Redskins defensive coordinator Jim Haslett has done it all in the National Football League.
As a second-round pick by the Buffalo Bills out of IUP, Haslett finished up a stellar rookie season as the 1979 AP Defensive Rookie of the Year.
The following season, he was a first-team All-Pro selection.
As a head coach, he turned a 3-13 New Orleans Saints team into NFC West Champions in 2000, his first season as a head coach. He was named the NFL Coach of the Year.
By his own admission, he doesn't need the personal accolades to validate his three decades in the NFL.
What he really wants now, is a Super Bowl ring, and he intends to win it here in Washington.
"Obviously, I came here to win the Super Bowl. I'm excited about the opportunity," he said before the team's wild card game. "That's the reason I came here. I didn't come here for any other reason than to win a Super Bowl."
In the highly competitive coaching profession--with only 32 of each job in the world--Haslett's individual success has given him the patience necessary to work for a title.
When head coach Mike Shanahan selected him for his coaching staff in 2010, Haslett was charged with converting the defense from a 4-3 to a 3-4 for the first time in franchise history.
While the 3-4 defense offers more versatility out of the base defense, it did not come without growing pains in Washington.
The Redskins struggled to field the personnel necessary in 2010, but have made major strides in roster building over the last two offseasons.
"The pieces are falling," Haslett said. "You have a heck of scheme on both sides of the ball and you just have to keep building off of it. Hopefully we're where we want to be right now. We just have to take advantage of it and keep working."
The 2012 season was a challenge for Haslett and his staff, as the Redskins operated without starters Brian Orakpo, Adam Carriker, Brandon Meriweather or Tanard Jackson for most of the season.
Contributors Cedric Griffin, Chris Neild, Keenan Robinson, Chase Minnifield and Jordan Bernstine also missed significant time, making matchups difficult.
"In the beginning it's hard," Haslett said. "You lose two safeties, who I think are two really good football players. In the matter of five plays, you lose your best pass rusher (Orakpo) and your best defensive run player on the front-seven (Carriker).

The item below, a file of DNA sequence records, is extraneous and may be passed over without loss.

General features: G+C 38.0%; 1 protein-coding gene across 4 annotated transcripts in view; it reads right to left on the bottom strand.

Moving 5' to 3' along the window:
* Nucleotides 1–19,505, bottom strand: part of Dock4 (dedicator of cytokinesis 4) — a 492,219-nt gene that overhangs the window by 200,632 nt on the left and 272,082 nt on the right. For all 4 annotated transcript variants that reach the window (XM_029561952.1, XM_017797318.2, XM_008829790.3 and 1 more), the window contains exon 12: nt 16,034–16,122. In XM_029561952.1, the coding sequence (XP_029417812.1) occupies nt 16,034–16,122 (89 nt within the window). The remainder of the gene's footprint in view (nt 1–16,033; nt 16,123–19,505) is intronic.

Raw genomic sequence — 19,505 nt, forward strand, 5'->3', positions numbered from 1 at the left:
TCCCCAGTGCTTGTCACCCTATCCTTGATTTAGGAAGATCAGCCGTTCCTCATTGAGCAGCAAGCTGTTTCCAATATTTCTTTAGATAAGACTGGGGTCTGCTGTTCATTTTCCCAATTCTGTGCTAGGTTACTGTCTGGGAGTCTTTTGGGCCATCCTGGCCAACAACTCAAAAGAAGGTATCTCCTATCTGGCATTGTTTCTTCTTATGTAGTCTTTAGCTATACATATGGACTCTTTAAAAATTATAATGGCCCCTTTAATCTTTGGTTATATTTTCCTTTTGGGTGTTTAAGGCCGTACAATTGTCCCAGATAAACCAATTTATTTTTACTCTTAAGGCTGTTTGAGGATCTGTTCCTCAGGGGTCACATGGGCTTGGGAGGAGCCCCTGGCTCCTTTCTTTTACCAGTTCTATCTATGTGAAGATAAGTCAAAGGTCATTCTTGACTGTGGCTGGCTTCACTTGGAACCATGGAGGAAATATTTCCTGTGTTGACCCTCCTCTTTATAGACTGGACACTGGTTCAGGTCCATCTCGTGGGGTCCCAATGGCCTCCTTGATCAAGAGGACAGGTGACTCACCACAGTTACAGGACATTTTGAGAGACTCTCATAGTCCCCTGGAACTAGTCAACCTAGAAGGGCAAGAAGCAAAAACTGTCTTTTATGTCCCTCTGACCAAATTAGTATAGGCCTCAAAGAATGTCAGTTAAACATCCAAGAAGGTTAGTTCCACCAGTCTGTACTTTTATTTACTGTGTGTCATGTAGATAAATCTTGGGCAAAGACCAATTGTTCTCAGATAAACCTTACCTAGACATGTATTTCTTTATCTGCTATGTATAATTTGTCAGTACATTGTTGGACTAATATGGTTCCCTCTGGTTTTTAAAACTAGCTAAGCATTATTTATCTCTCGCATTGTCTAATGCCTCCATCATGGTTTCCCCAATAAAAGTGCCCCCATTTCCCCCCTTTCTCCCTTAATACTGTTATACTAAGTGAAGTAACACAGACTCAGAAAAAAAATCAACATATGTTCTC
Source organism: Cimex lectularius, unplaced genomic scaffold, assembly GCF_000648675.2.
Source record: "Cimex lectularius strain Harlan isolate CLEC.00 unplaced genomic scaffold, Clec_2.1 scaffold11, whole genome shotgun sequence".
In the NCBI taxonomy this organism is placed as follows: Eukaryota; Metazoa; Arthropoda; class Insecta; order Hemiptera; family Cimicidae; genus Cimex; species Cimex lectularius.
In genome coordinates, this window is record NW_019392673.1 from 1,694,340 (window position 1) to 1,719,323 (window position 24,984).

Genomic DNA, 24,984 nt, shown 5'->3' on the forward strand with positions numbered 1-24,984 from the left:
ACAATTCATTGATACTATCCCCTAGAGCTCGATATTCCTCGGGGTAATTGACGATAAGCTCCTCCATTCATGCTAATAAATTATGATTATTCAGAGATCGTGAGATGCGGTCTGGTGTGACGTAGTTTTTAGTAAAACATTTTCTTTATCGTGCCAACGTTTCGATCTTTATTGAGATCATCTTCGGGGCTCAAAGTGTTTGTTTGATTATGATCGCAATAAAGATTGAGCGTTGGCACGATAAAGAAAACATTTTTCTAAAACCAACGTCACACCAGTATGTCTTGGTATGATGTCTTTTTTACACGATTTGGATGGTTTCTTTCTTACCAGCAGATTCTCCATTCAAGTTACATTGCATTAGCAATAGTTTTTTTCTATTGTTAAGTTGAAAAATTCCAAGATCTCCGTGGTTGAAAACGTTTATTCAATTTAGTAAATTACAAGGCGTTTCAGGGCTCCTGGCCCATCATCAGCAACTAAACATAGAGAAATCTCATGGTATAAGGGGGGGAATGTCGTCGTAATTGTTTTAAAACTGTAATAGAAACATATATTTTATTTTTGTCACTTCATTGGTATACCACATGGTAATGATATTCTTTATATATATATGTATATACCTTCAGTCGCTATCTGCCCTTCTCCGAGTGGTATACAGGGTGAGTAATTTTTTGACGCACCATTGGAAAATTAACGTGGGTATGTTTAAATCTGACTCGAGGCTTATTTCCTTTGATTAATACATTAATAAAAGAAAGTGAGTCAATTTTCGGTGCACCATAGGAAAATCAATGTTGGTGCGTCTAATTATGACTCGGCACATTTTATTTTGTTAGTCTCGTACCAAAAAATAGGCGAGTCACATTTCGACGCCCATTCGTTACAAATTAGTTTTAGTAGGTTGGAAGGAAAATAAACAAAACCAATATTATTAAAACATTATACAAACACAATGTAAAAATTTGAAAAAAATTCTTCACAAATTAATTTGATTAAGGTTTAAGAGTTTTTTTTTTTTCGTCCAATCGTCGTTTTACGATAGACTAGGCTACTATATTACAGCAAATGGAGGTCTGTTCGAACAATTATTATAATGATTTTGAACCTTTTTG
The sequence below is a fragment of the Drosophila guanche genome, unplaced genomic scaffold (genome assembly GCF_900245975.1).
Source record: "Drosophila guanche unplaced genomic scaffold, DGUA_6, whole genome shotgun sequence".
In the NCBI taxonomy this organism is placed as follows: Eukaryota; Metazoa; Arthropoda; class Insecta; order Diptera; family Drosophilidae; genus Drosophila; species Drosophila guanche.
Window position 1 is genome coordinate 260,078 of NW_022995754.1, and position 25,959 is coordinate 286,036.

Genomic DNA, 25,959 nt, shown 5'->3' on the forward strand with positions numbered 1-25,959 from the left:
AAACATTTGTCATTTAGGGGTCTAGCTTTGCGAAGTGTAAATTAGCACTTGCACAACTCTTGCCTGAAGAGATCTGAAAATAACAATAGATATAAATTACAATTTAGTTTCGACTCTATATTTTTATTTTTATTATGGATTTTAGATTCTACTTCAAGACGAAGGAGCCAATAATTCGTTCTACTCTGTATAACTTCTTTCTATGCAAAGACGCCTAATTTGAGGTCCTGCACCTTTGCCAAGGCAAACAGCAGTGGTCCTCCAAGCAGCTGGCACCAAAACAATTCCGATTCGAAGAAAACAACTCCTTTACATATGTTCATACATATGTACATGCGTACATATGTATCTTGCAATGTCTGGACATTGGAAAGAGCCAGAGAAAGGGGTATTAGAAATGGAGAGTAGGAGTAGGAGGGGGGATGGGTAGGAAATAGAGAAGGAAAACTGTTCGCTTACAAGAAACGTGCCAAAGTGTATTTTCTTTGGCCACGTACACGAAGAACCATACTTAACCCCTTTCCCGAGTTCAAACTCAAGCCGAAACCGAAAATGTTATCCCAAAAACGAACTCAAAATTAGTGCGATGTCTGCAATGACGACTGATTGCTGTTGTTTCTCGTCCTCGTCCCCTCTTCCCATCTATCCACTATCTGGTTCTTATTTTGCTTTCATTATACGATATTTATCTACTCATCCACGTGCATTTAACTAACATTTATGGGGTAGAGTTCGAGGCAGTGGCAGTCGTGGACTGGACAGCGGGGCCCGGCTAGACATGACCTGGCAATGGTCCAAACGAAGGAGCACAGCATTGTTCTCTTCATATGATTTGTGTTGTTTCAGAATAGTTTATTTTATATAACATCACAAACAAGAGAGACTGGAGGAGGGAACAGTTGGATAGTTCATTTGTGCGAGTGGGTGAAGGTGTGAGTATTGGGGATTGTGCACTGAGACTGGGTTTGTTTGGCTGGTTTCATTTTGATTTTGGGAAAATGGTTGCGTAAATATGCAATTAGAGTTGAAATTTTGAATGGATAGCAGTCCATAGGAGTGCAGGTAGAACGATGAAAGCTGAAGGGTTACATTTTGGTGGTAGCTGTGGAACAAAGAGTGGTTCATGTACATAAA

"You lose [nose tackle] Chris Neild who is a good player and cornerback [Chase] Minnifield, who I thought was going to be a good player. Cedric [Griffin] has played half of a year.
"It's tough, but that's the great challenge that coaches have on your team. When we were 3-6, that wasn't easy. We got it going and everybody played their part, stepped up. Players have done a nice job, coaches and assistant coaches have done a nice job of putting a plan together. That's why we're here where we're at right now."
Haslett credited his defensive assistant coaches with being able to prepare young and veteran defenders to contribute during the team's seven-game winning streak.
"The coaching staff has done a good job," he said. "Everybody has an area that they work on. They present it in a classroom. They present it to me, they present it to the players.
"So far it has people buying in and we're getting a lot better, so it's a good something to build on."
The Redskins finish the season ranked 28th in total yards, 22nd in total points, 30th against the pass and No. 5 against the run.
Shanahan did not comment on the evaluation process he would go through with his coaches, but emphasized loyalty in his final press conference.
"There's a lot of things that go on in the offseason with coaching staffs and the players," Shanahan said. "Hopefully, if [coordinators] are interested in a head coaching job or they're offered a head coaching job...sometimes I've entertained that in the past even if they're under contract."
"You're always trying to do what's best for the organization, sometimes what's best for the person as well, if they've made a commitment to you."
Haslett's commitment to bringing a Super Bowl back to Washington appears to fall in line with that philosophy.
"I don't worry about those kinds of things," Haslett said of other coaching opportunities. "I came here to win and I like the pieces of the puzzle now from the first year and I think you have an opportunity to win a couple of Super Bowls.
"As a player and as a coach, I've kind of done everything I've wanted to do from an individual standpoint," he continued. "I made rookie of the year, coach of the year – all of that stuff. That stuff doesn't make a difference to me. I need to get a ring. That's the one thing I don't have.
"Obviously I like the future of this club, so that kind of answers the question. I think for the fans of Washington, for the future, they should be excited about where this team is going."